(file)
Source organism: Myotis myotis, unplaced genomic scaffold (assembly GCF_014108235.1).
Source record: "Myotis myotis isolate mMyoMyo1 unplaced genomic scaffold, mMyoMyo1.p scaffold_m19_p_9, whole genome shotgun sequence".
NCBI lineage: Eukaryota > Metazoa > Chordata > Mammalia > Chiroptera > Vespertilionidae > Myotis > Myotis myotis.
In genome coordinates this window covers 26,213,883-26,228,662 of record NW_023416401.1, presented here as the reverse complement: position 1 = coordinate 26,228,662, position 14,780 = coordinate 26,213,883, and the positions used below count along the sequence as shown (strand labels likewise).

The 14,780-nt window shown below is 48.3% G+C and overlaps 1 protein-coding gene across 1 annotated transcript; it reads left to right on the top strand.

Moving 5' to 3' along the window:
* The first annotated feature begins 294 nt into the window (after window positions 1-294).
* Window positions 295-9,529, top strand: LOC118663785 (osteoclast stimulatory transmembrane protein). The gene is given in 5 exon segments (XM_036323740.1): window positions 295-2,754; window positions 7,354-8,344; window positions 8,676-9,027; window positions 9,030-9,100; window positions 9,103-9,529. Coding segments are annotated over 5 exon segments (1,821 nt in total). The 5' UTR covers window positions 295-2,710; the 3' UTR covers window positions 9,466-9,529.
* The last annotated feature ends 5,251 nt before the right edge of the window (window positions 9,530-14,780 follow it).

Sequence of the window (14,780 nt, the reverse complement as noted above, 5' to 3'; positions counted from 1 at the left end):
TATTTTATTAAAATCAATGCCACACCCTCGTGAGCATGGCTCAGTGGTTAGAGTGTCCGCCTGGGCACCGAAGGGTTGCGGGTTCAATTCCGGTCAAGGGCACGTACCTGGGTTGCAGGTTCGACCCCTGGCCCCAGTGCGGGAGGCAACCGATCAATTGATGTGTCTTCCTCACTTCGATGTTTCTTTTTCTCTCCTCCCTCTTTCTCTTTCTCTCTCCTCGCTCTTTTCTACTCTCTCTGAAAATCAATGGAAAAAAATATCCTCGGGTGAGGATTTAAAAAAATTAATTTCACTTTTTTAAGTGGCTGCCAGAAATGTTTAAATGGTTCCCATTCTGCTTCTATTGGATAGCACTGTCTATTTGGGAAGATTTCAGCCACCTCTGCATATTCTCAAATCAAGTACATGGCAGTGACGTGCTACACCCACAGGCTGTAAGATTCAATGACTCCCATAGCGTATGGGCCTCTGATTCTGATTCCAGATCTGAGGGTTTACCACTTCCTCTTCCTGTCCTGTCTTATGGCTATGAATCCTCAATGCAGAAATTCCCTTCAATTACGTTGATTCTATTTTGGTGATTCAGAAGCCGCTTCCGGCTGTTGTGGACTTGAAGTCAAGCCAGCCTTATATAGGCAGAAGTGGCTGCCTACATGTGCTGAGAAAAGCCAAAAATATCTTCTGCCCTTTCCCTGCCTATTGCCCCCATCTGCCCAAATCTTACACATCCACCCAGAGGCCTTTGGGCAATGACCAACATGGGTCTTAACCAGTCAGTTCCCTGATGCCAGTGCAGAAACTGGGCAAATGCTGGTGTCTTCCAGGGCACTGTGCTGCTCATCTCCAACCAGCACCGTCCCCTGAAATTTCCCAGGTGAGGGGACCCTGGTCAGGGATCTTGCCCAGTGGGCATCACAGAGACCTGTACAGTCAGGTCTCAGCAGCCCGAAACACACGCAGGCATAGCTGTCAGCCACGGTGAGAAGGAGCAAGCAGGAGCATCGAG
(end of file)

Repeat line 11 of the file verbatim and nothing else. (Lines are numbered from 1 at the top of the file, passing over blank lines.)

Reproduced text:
TATTTTATTAAAATCAATGCCACACCCTCGTGAGCATGGCTCAGTGGTTAGAGTGTCCGCCTGGGCACCGAAGGGTTGCGGGTTCAATTCCGGTCAAGGGCACGTACCTGGGTTGCAGGTTCGACCCCTGGCCCCAGTGCGGGAGGCAACCGATCAATTGATGTGTCTTCCTCACTTCGATGTTTCTTTTTCTCTCCTCCCTCTTTCTCTTTCTCTCTCCTCGCTCTTTTCTACTCTCTCTGAAAATCAATGGAAAAAAATATCCTCGGGTGAGGATTTAAAAAAATTAATTTCACTTTTTTAAGTGGCTGCCAGAAATGTTTAAATGGTTCCCATTCTGCTTCTATTGGATAGCACTGTCTATTTGGGAAGATTTCAGCCACCTCTGCATATTCTCAAATCAAGTACATGGCAGTGACGTGCTACACCCACAGGCTGTAAGATTCAATGACTCCCATAGCGTATGGGCCTCTGATTCTGATTCCAGATCTGAGGGTTTACCACTTCCTCTTCCTGTCCTGTCTTATGGCTATGAATCCTCAATGCAGAAATTCCCTTCAATTACGTTGATTCTATTTTGGTGATTCAGAAGCCGCTTCCGGCTGTTGTGGACTTGAAGTCAAGCCAGCCTTATATAGGCAGAAGTGGCTGCCTACATGTGCTGAGAAAAGCCAAAAATATCTTCTGCCCTTTCCCTGCCTATTGCCCCCATCTGCCCAAATCTTACACATCCACCCAGAGGCCTTTGGGCAATGACCAACATGGGTCTTAACCAGTCAGTTCCCTGATGCCAGTGCAGAAACTGGGCAAATGCTGGTGTCTTCCAGGGCACTGTGCTGCTCATCTCCAACCAGCACCGTCCCCTGAAATTTCCCAGGTGAGGGGACCCTGGTCAGGGATCTTGCCCAGTGGGCATCACAGAGACCTGTACAGTCAGGTCTCAGCAGCCCGAAACACACGCAGGCATAGCTGTCAGCCACGGTGAGAAGGAGCAAGCAGGAGCATCGAG